The turmoil in the landlocked African nation has prompted calls for France to intervene militarily in its former colony. 'Those days are gone,' said French President François Hollande.
Policymakers in many of the world's hot spots have a common New Year's wish: for unity to usher in and consolidate political and economic stability.
Despite economic strides, two-thirds of Latin America averaged in the bottom half of the 2012 Transparency International corruption rankings. Countries like Brazil, however, offer some hope.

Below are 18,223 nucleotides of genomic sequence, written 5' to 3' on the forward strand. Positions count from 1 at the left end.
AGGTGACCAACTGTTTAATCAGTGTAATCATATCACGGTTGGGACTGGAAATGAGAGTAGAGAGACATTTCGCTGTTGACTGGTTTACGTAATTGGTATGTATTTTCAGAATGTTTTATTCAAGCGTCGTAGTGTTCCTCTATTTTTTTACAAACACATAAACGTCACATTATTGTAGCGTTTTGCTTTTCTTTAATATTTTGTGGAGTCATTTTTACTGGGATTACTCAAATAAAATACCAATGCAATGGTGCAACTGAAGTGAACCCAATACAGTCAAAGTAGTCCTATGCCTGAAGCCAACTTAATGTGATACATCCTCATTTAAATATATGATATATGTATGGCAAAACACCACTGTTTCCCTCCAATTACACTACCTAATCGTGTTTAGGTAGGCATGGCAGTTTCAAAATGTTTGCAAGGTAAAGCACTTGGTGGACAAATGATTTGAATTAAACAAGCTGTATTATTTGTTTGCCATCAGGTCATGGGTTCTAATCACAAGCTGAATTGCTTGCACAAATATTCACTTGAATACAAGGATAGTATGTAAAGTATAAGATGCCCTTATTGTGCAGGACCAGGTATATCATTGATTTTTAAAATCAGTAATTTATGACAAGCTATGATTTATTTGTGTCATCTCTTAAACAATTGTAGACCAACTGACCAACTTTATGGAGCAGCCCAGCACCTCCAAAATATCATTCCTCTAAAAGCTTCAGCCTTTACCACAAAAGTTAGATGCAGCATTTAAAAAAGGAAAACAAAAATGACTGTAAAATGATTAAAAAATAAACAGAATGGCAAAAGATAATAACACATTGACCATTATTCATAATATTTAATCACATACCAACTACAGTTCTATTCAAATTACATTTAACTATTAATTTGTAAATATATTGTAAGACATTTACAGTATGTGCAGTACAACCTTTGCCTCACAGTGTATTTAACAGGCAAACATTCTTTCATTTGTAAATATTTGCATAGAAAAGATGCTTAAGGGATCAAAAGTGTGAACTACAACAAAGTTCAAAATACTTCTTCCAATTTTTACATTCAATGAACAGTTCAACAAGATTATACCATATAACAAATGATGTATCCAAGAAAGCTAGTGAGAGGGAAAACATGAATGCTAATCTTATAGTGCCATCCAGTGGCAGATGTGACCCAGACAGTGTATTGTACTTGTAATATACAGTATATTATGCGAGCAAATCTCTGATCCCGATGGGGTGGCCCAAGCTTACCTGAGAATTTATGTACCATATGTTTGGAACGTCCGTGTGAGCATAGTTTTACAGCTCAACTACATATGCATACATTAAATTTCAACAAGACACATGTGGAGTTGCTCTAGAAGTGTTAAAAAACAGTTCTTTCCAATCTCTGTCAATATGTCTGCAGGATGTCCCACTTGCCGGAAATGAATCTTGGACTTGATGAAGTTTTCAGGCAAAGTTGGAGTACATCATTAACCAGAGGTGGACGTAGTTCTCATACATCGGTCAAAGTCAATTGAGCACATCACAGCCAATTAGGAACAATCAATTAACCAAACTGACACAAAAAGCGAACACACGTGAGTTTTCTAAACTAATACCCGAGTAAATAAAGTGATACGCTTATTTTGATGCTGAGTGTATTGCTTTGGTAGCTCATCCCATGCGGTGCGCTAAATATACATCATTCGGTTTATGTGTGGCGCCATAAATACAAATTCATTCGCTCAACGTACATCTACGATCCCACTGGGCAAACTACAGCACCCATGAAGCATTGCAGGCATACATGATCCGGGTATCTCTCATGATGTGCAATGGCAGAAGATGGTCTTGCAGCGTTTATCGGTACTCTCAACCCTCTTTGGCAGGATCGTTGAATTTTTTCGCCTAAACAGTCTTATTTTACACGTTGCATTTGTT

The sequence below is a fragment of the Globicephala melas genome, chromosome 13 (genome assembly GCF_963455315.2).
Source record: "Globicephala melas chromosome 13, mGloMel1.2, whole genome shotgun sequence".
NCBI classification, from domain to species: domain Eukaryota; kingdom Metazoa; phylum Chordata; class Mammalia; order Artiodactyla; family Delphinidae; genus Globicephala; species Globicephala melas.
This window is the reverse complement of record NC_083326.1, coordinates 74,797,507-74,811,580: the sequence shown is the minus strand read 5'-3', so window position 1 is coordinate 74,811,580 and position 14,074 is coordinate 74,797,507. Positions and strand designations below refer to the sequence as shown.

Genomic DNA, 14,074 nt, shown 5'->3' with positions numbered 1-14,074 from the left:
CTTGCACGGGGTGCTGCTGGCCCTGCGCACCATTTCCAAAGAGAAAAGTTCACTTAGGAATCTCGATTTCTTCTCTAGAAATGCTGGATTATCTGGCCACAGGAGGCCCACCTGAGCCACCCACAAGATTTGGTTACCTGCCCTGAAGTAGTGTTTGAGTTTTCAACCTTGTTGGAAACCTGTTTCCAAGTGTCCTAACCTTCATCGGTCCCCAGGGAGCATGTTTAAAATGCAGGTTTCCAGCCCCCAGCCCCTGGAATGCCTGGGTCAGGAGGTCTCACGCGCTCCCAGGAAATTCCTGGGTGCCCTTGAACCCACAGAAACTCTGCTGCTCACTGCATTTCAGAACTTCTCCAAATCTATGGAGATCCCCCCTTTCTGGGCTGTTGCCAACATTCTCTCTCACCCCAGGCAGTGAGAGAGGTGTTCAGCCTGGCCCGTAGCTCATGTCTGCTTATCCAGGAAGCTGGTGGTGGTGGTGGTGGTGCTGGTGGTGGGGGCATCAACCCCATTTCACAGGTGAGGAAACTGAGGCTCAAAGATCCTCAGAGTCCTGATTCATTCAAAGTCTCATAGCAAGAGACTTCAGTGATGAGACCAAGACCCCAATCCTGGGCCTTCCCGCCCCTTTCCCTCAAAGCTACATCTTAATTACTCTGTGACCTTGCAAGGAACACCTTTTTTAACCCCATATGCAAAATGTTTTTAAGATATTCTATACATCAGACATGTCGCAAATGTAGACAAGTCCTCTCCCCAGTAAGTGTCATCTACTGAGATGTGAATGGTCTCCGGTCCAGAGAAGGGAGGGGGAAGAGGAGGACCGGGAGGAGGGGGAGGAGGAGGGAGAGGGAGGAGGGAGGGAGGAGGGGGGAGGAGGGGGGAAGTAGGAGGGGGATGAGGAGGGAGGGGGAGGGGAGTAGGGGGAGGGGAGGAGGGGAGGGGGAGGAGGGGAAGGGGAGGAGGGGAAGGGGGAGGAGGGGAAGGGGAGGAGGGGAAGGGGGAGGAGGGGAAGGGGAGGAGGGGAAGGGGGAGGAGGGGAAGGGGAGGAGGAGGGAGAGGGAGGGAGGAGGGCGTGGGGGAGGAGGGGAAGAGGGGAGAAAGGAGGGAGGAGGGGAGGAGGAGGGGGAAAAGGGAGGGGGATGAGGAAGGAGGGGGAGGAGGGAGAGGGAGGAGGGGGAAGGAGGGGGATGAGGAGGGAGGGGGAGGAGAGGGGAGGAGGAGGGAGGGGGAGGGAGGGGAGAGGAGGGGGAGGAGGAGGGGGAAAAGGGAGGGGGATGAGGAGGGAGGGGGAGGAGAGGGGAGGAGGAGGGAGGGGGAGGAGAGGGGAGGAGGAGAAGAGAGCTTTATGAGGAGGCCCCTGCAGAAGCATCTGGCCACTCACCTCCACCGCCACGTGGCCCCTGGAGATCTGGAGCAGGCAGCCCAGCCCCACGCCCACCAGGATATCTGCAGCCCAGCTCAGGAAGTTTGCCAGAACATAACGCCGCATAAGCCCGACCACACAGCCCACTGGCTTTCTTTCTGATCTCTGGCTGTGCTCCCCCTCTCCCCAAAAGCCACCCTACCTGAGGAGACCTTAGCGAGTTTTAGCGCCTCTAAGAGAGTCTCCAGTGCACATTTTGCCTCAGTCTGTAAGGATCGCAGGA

For centuries, griots have directed ceremonies, smoothed over disputes, and served as repositories of history and genealogy. Now in northern Mali they are out of a job.
Mali was hit by two successive shocks to its system this year – with the north seized by rebels and a coup in the capital – leaving its government fragile and the international community mulling intervention.
A divided Mali could become a haven for armed groups and a security nightmare for the whole of West Africa and far beyond. But foreign military intervention alone will be insufficient to address the turmoil. External troops will need the help of local and regional civil society organizations.